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This Weeks Torah Portion "METZORA"


Metzora teaches the Temple rituals that celebrated a person’s recovery from life-threatening illness. The Cohen (priest) was charged with the duty of overseeing the recovering individual’s transition from illness to health:  "…The Cohen shall visit the quarantined patient outside the Israelite camp...” If he determined that the patient was fully recovered, the patient would undergo a ritual of revival. This highly emotional ceremony involved two doves - one to be sacrificed, and the other to be released into the wild.  The first dove, offered up on the altar amidst prayers for atonement, represented the person who contracted the disease.  The second dove, sent into nature, symbolized the his/her freedom from dire illness and return to normal life. The ritual culminated with the patient’s rejuvenation in a pool of flowing, “living” water – a "Mikveh"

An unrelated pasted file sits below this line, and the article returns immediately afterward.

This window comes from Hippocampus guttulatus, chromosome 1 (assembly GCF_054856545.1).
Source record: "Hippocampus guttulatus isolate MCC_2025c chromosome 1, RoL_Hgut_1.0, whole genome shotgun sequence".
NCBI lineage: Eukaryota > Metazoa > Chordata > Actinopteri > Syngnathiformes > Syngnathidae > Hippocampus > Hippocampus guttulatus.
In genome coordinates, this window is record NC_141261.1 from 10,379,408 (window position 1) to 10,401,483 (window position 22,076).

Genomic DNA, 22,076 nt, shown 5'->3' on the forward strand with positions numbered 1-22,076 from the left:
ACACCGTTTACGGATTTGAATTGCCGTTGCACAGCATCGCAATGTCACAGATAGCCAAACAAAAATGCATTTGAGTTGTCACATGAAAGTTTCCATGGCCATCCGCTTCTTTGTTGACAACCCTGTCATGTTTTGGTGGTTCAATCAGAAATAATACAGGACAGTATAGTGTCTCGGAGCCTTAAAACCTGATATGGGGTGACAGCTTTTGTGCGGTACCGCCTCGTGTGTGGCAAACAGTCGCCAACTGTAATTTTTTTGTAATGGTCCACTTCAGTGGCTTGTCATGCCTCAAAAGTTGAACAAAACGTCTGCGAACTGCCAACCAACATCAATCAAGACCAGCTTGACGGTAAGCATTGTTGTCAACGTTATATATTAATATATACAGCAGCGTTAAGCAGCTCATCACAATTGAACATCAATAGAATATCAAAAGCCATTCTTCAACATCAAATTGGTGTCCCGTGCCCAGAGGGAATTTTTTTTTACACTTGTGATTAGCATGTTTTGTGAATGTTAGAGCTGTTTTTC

The obvious lesson in this ancient rite was: If G-d has granted us a second chance at life - it behooves us to acknowledge it and express gratitude for it.  All too often we are quick to regard our illnesses as “acts of G-d”.  But the miracle of recovery from illness is also an act of God!  This week's Torah reading, I believe, reminds us of that. 

NOTE: The Sabbath before Passover is known as “Shabbat Hagadol," the "Great Sabbath.”  On this Sabbath we envision the “Exodus of the Future;” the long- awaited global Exodus that will bring humankind out of the age of violence in which we live, into an age of tranquility - Shalom

Shabbat Shalom,  

And a Sweet and Healthy Passover to All!

Rabbi Alvin Wainhaus

Thu, April 18 2024 10 Nisan 5784